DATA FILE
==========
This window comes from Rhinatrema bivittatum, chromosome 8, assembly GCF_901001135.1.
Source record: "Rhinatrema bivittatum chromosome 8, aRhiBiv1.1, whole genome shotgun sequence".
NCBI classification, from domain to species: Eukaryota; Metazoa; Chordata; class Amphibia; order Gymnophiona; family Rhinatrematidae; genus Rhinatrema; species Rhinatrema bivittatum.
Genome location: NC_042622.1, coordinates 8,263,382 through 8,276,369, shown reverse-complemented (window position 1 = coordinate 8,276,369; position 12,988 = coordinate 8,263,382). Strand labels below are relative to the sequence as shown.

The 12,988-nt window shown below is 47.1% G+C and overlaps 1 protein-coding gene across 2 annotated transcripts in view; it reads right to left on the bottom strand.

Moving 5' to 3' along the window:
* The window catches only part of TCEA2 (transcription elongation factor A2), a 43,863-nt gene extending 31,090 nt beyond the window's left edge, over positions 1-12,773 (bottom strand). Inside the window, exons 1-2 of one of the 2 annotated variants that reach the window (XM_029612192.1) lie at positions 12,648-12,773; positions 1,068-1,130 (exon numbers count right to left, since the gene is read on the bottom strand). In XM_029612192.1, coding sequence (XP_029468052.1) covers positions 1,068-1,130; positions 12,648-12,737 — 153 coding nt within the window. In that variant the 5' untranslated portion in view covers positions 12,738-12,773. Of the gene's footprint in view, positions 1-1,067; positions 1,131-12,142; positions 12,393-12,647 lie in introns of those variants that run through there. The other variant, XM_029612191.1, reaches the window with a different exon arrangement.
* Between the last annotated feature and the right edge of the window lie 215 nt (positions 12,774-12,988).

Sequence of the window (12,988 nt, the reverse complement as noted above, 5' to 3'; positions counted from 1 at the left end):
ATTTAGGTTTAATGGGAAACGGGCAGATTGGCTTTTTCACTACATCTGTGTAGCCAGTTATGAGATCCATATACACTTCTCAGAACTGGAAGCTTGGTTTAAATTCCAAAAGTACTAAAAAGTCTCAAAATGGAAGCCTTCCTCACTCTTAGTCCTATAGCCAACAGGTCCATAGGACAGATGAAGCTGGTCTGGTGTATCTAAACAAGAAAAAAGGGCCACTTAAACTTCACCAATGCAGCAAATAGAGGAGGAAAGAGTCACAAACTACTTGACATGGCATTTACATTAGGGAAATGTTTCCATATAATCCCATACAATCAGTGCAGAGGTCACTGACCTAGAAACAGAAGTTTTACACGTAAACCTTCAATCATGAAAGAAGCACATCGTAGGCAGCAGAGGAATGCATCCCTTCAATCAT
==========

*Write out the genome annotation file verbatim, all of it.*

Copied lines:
This window comes from Rhinatrema bivittatum, chromosome 8, assembly GCF_901001135.1.
Source record: "Rhinatrema bivittatum chromosome 8, aRhiBiv1.1, whole genome shotgun sequence".
NCBI classification, from domain to species: Eukaryota; Metazoa; Chordata; class Amphibia; order Gymnophiona; family Rhinatrematidae; genus Rhinatrema; species Rhinatrema bivittatum.
Genome location: NC_042622.1, coordinates 8,263,382 through 8,276,369, shown reverse-complemented (window position 1 = coordinate 8,276,369; position 12,988 = coordinate 8,263,382). Strand labels below are relative to the sequence as shown.

The 12,988-nt window shown below is 47.1% G+C and overlaps 1 protein-coding gene across 2 annotated transcripts in view; it reads right to left on the bottom strand.

Moving 5' to 3' along the window:
* The window catches only part of TCEA2 (transcription elongation factor A2), a 43,863-nt gene extending 31,090 nt beyond the window's left edge, over positions 1-12,773 (bottom strand). Inside the window, exons 1-2 of one of the 2 annotated variants that reach the window (XM_029612192.1) lie at positions 12,648-12,773; positions 1,068-1,130 (exon numbers count right to left, since the gene is read on the bottom strand). In XM_029612192.1, coding sequence (XP_029468052.1) covers positions 1,068-1,130; positions 12,648-12,737 — 153 coding nt within the window. In that variant the 5' untranslated portion in view covers positions 12,738-12,773. Of the gene's footprint in view, positions 1-1,067; positions 1,131-12,142; positions 12,393-12,647 lie in introns of those variants that run through there. The other variant, XM_029612191.1, reaches the window with a different exon arrangement.
* Between the last annotated feature and the right edge of the window lie 215 nt (positions 12,774-12,988).

Sequence of the window (12,988 nt, the reverse complement as noted above, 5' to 3'; positions counted from 1 at the left end):
ATTTAGGTTTAATGGGAAACGGGCAGATTGGCTTTTTCACTACATCTGTGTAGCCAGTTATGAGATCCATATACACTTCTCAGAACTGGAAGCTTGGTTTAAATTCCAAAAGTACTAAAAAGTCTCAAAATGGAAGCCTTCCTCACTCTTAGTCCTATAGCCAACAGGTCCATAGGACAGATGAAGCTGGTCTGGTGTATCTAAACAAGAAAAAAGGGCCACTTAAACTTCACCAATGCAGCAAATAGAGGAGGAAAGAGTCACAAACTACTTGACATGGCATTTACATTAGGGAAATGTTTCCATATAATCCCATACAATCAGTGCAGAGGTCACTGACCTAGAAACAGAAGTTTTACACGTAAACCTTCAATCATGAAAGAAGCACATCGTAGGCAGCAGAGGAATGCATCCCTTCAATCAT